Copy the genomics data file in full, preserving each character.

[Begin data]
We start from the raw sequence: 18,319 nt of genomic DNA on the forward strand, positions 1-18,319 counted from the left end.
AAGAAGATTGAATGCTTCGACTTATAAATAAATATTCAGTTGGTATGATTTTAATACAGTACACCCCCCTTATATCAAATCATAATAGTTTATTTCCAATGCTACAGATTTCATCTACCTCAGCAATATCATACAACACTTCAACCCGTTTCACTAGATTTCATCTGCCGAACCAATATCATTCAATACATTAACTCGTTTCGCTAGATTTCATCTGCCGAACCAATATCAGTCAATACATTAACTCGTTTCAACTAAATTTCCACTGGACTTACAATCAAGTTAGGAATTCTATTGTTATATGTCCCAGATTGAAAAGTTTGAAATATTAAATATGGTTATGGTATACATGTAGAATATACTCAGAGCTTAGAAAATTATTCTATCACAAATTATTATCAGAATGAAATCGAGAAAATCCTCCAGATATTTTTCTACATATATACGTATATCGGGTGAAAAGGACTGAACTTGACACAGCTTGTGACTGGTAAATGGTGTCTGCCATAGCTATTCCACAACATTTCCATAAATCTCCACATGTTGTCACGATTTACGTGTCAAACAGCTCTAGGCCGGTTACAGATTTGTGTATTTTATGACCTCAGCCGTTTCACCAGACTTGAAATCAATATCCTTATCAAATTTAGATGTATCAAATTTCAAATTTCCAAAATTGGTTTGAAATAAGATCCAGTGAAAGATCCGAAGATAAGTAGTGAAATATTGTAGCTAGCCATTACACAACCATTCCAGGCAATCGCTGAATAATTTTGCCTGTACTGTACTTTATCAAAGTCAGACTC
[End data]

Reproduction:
We start from the raw sequence: 18,319 nt of genomic DNA on the forward strand, positions 1-18,319 counted from the left end.
AAGAAGATTGAATGCTTCGACTTATAAATAAATATTCAGTTGGTATGATTTTAATACAGTACACCCCCCTTATATCAAATCATAATAGTTTATTTCCAATGCTACAGATTTCATCTACCTCAGCAATATCATACAACACTTCAACCCGTTTCACTAGATTTCATCTGCCGAACCAATATCATTCAATACATTAACTCGTTTCGCTAGATTTCATCTGCCGAACCAATATCAGTCAATACATTAACTCGTTTCAACTAAATTTCCACTGGACTTACAATCAAGTTAGGAATTCTATTGTTATATGTCCCAGATTGAAAAGTTTGAAATATTAAATATGGTTATGGTATACATGTAGAATATACTCAGAGCTTAGAAAATTATTCTATCACAAATTATTATCAGAATGAAATCGAGAAAATCCTCCAGATATTTTTCTACATATATACGTATATCGGGTGAAAAGGACTGAACTTGACACAGCTTGTGACTGGTAAATGGTGTCTGCCATAGCTATTCCACAACATTTCCATAAATCTCCACATGTTGTCACGATTTACGTGTCAAACAGCTCTAGGCCGGTTACAGATTTGTGTATTTTATGACCTCAGCCGTTTCACCAGACTTGAAATCAATATCCTTATCAAATTTAGATGTATCAAATTTCAAATTTCCAAAATTGGTTTGAAATAAGATCCAGTGAAAGATCCGAAGATAAGTAGTGAAATATTGTAGCTAGCCATTACACAACCATTCCAGGCAATCGCTGAATAATTTTGCCTGTACTGTACTTTATCAAAGTCAGACTC